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An Egyptian Linguistic Component in Book of Mormon Names
|Title||An Egyptian Linguistic Component in Book of Mormon Names|
|Publication Type||Journal Article|
|Year of Publication||2018|
|Journal||BYU Studies Quarterly|
|Keywords||Language - Egyptian; Linguistics; Zenephi; Zenock/Zenoch (Prophet); Zenos (Prophet)|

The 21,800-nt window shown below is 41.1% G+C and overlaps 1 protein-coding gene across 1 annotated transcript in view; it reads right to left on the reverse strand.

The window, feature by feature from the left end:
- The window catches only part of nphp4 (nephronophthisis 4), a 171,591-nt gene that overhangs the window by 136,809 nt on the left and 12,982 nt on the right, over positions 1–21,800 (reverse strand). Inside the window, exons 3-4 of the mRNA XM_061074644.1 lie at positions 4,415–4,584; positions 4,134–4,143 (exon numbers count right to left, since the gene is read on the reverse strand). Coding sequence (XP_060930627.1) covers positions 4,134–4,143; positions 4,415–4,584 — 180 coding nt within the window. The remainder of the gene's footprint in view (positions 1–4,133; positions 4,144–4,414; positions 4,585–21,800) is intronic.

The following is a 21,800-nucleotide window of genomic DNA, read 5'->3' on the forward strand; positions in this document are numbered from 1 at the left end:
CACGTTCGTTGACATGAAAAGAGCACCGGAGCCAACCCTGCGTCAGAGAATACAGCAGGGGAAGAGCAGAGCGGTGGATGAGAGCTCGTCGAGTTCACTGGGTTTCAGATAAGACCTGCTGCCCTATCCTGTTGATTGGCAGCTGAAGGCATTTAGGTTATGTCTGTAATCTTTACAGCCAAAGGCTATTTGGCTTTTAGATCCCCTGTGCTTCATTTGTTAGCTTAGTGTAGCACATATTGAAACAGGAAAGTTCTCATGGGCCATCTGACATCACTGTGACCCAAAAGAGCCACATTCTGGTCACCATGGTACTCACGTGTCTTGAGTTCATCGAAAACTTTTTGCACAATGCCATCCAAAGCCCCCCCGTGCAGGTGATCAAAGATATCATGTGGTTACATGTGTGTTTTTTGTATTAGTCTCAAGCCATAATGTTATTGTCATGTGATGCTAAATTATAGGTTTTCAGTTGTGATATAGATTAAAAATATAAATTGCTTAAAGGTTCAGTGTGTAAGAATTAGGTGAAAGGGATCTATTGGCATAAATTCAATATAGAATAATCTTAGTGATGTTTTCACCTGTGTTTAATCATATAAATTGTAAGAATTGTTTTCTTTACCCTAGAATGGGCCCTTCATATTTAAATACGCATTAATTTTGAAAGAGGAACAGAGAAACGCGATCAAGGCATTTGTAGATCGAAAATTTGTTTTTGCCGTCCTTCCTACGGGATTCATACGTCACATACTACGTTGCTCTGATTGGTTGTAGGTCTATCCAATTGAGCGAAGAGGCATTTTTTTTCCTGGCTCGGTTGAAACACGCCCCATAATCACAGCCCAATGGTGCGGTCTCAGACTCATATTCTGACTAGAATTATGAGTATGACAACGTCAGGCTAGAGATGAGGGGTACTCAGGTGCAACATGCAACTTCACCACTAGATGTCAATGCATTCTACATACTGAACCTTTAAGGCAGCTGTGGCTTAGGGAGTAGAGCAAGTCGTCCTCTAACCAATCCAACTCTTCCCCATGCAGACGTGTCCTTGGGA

There are several names in the Book of Mormon—such as Zenephi, Zenos, and Zenock—that look as though they are composed of scriptural names (Nephi, Enos, Enoch, and so forth) with different forms of a z-prefix that might mean “son of ” or “descendant of.” This article proposes that the names Zenephi Zenos, Zenock, and Cezoram incorporate the names of other Book of Mormon or biblical individuals and the Egyptian pin-tail duck hieroglyph, represented by the morpheme se-/ze-, which denotes filiation with these ancestors. If this hypothesis is accurate, it could provide insight into some aspects of the structure of the language of the Book of Mormon and could also reveal information about Book of Mormon naming practices and genealogical lineages of the people who received these names.
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